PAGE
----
• The gravy train left the station before I ever came to the Criminal Bar – I am over 10 years call, I prosecute and defend serious cases – rape, serious violence, drug conspiracies etc.
        This is how much of a gravy train I’m on – last tax year my taxable earnings were £17k. My workload hasn’t dropped, I took no holidays. I worked an average of 16 to 18 hours a day. I can understand the writer of this blog’s utter despair. S/he is NOT alone, yesterday I borrowed £20 so I could get to court for the rest of the week.

        You sir (Wayne), are one of the misinformed who relish the opportunity to judge something of which you have little (or no) understanding.

        InspectorGadget – whoever you may be – there are no words and I give you no time.

        I am immensely proud if my profession and the people in it. I am not fighting for my fees – even though a number of my clients on benefits are better off than me – I am fighting for your right to a fair criminal justice system in which you, the jeering moron, are entitled to ethical, independent, competent representation – No matter who you are, where you come from or what your financial worth is.

        In other words Wayne, I care, we all do, about the people we represent be they defendants or victims of crime. Those who work for the paltry remuneration we receive and despite the debt, despite the manner in which we are vilified by such as you, are those who challenge the illegality of State actions, prevent the development of a “police state” by ensuring the Rule of Law (look it up – it has a special meaning when written with capitals) and help to ensure that you live in a democratic society in which you can live in the sound belief that you will not be subject to imprisonment without trial, that you will not and cannot be the victim of indiscriminate police or state action. You may want to do a little research into the atrocities in countries where people no longer have that security – start with Rwanda and don’t forget Turkey.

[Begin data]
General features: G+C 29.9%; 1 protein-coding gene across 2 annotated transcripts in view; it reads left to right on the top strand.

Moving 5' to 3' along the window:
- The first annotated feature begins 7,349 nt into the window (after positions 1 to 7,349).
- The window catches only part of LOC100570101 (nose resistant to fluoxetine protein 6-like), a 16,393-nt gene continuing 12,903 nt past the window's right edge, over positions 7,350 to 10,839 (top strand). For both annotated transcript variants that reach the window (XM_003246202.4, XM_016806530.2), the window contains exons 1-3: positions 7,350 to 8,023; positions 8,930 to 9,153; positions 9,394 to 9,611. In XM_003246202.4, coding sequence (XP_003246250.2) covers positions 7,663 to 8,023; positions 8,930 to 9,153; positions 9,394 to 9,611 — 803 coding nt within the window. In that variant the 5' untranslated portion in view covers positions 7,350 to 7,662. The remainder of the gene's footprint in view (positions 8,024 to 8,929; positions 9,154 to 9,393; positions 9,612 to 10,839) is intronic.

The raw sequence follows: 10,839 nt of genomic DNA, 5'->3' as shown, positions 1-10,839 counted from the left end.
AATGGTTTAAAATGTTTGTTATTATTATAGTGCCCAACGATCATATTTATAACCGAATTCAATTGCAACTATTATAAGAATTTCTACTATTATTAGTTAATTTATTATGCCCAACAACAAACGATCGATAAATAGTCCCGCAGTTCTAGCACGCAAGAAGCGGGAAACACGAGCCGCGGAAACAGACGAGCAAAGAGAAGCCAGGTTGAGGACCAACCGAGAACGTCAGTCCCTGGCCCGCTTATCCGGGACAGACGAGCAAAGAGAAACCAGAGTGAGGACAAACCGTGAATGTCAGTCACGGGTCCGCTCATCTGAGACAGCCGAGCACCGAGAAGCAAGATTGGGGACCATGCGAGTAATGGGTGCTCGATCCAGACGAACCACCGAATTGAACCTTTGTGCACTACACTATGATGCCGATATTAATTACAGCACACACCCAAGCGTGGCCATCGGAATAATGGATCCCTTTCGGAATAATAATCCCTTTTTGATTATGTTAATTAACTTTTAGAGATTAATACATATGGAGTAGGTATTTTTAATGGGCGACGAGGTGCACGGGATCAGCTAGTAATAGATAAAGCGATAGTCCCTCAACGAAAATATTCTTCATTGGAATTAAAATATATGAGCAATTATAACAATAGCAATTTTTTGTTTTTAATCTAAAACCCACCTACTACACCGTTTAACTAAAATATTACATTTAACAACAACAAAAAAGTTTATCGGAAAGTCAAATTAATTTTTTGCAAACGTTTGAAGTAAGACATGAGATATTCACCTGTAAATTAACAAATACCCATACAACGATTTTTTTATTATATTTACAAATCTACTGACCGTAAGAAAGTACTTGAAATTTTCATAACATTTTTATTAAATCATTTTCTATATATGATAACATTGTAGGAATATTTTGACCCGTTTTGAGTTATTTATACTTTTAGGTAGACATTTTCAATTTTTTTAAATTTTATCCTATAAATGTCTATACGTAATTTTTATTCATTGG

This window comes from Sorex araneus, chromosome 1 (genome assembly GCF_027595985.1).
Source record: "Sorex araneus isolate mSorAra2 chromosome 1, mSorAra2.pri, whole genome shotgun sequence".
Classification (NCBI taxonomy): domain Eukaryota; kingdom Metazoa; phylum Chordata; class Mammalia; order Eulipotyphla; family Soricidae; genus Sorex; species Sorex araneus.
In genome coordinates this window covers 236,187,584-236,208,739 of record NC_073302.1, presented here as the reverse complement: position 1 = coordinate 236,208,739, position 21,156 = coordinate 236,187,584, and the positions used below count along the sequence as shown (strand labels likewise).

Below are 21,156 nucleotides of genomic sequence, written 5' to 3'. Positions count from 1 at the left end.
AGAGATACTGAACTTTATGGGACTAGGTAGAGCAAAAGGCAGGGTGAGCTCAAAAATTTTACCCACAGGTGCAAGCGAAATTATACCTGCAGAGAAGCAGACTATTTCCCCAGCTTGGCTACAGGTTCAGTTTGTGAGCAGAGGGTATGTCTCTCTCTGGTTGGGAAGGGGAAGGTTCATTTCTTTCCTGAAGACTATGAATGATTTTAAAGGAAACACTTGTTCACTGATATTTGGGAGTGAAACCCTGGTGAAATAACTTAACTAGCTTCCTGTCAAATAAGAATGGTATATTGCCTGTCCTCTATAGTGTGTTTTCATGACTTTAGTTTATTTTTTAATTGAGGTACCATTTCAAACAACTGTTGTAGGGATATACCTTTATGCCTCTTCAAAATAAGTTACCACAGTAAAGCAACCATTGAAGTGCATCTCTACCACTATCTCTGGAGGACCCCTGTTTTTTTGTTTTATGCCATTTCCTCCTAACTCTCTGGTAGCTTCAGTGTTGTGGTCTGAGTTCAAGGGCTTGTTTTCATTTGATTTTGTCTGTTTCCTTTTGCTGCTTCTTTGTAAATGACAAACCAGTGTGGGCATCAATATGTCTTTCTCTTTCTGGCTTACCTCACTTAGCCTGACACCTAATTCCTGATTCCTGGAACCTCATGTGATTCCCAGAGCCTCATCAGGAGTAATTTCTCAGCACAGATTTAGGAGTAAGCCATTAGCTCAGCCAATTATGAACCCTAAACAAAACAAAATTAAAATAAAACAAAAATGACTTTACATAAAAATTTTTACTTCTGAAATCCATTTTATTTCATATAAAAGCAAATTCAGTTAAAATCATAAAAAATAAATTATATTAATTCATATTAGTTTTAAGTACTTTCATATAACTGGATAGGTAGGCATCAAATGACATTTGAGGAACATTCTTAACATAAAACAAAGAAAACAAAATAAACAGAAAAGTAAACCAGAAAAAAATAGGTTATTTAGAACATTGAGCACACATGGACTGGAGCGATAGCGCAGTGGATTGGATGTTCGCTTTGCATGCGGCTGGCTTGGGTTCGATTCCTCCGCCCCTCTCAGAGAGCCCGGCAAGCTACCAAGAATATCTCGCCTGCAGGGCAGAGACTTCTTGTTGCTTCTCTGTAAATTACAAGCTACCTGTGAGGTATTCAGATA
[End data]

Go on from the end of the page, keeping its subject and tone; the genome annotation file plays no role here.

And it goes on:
Sleep well tonight – over the next years that security may no longer be yours.

  12. Difficult to add to such a moving blog but wanted to say that sadly these difficulties are not isolated.

    Things are partly so bad now because even if you have the work and earn some money from hours and hours of work, it can take up to a year to actually get paid, but everyone else still wants paying on time.

    The proposed changes will help nothing, if the MoJ had any credibility they would take up Maura McGowan QC’s suggestion of a hold on everything with a one to two year consultation on the whole system.

    Whatever happens we must keep an Independant Bar!

  13. A very moving account. May I suggest when you leave criminal law consider a move into politics? Your intelligence, work-ethic, dedication and a wish to make the world better shine through and these are exactly the skills that will help you succeed in politics, whether it be local or national.

    Who knows, in the future you may find yourself in a position to make a direct and positive change to criminal justice